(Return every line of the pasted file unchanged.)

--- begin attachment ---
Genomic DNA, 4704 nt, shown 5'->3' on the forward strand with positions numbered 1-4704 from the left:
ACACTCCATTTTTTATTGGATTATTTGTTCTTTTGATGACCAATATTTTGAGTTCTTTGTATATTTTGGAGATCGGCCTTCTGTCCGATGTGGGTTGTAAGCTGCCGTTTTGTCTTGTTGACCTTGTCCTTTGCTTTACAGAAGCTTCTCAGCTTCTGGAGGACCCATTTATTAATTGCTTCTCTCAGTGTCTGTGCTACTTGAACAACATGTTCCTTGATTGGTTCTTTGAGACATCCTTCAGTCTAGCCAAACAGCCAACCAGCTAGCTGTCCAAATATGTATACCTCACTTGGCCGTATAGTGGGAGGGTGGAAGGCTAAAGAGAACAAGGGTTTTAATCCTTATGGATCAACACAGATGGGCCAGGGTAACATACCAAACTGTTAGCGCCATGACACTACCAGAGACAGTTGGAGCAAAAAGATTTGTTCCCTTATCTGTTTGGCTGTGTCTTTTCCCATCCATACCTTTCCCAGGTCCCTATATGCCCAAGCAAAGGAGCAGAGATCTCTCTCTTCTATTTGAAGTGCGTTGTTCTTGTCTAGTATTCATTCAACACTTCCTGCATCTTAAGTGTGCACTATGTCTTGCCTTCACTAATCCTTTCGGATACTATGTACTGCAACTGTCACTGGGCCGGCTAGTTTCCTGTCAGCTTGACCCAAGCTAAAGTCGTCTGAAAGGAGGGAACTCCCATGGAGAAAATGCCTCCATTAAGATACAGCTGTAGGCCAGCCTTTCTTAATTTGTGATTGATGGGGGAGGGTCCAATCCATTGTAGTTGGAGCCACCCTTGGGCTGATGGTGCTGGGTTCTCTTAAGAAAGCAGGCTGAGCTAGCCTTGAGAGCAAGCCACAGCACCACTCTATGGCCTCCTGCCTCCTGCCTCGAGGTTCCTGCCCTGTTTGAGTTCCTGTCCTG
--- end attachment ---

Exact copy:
Genomic DNA, 4704 nt, shown 5'->3' on the forward strand with positions numbered 1-4704 from the left:
ACACTCCATTTTTTATTGGATTATTTGTTCTTTTGATGACCAATATTTTGAGTTCTTTGTATATTTTGGAGATCGGCCTTCTGTCCGATGTGGGTTGTAAGCTGCCGTTTTGTCTTGTTGACCTTGTCCTTTGCTTTACAGAAGCTTCTCAGCTTCTGGAGGACCCATTTATTAATTGCTTCTCTCAGTGTCTGTGCTACTTGAACAACATGTTCCTTGATTGGTTCTTTGAGACATCCTTCAGTCTAGCCAAACAGCCAACCAGCTAGCTGTCCAAATATGTATACCTCACTTGGCCGTATAGTGGGAGGGTGGAAGGCTAAAGAGAACAAGGGTTTTAATCCTTATGGATCAACACAGATGGGCCAGGGTAACATACCAAACTGTTAGCGCCATGACACTACCAGAGACAGTTGGAGCAAAAAGATTTGTTCCCTTATCTGTTTGGCTGTGTCTTTTCCCATCCATACCTTTCCCAGGTCCCTATATGCCCAAGCAAAGGAGCAGAGATCTCTCTCTTCTATTTGAAGTGCGTTGTTCTTGTCTAGTATTCATTCAACACTTCCTGCATCTTAAGTGTGCACTATGTCTTGCCTTCACTAATCCTTTCGGATACTATGTACTGCAACTGTCACTGGGCCGGCTAGTTTCCTGTCAGCTTGACCCAAGCTAAAGTCGTCTGAAAGGAGGGAACTCCCATGGAGAAAATGCCTCCATTAAGATACAGCTGTAGGCCAGCCTTTCTTAATTTGTGATTGATGGGGGAGGGTCCAATCCATTGTAGTTGGAGCCACCCTTGGGCTGATGGTGCTGGGTTCTCTTAAGAAAGCAGGCTGAGCTAGCCTTGAGAGCAAGCCACAGCACCACTCTATGGCCTCCTGCCTCCTGCCTCGAGGTTCCTGCCCTGTTTGAGTTCCTGTCCTG